Lack of talks between Ethiopia and Eritrea endangers peace - UN envoy
"Imagine the last (border demarcation) pillar is planted, the United Nations is withdrawn, the two parties are still polarized; they still don't like each other, they're still not talking to each other, that endangers the peace between them - because when you do not talk to each other misunderstandings can lead to conflict," Secretary-General Kofi Annan's Special Representative, Legwaila J. Legwaila, told a news briefing in the Ethiopian capital of Addis Ababa yesterday.
"Therefore, it is important for the Friends of the Parties, the Guarantors of the peace process, to help us and the Secretary General persuade these people to start normalizing their relations," he added.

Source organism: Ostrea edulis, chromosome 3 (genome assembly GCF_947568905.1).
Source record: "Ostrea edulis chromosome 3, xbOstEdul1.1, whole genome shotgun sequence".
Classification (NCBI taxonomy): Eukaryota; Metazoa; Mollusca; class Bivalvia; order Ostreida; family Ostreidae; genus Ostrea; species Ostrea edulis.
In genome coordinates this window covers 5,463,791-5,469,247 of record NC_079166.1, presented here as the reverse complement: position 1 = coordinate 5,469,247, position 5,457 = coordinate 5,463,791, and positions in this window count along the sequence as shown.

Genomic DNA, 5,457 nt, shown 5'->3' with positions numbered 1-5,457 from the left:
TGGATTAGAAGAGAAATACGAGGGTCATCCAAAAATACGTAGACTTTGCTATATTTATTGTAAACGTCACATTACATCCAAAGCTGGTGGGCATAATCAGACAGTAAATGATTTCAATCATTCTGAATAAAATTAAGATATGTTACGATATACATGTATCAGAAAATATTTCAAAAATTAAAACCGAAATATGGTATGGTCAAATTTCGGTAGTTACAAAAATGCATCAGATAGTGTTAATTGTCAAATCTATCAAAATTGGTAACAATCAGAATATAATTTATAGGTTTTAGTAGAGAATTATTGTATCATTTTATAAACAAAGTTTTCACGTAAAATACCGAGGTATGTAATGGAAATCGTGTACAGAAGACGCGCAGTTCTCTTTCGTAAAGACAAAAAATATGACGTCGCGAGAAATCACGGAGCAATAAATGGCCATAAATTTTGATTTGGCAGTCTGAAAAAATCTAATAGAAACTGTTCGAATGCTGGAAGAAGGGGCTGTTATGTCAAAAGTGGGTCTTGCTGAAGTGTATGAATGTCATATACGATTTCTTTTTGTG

Mr. Legwaila heads the UN Mission in Ethiopia and Eritrea (UNMEE), created by the UN Security Council in July 2000 after the two countries signed a cessation of hostilities agreement ending the war. An international boundary commission is at present demarcating the disputed border but Ethiopia has raised several objections that still have to be resolved.
Saying it would be "really tragic" if the two sides were still not talking to each other by the time the border was demarcated and the UN left, Mr. Legwaila noted in reply to a question that no strengthening of UNMEE's mandate could resolve the political problem.
"It would be difficult to have more clout than we have now, especially clout vis-à-vis political dialogue," he said. "We can have clout vis-à-vis the mandate, [it] can be become a Chapter VII mandate (authorizing force), that could give us some clout, but there is no Chapter VII for political dialogue unfortunately, therefore dialogue can only be done by moral suasion."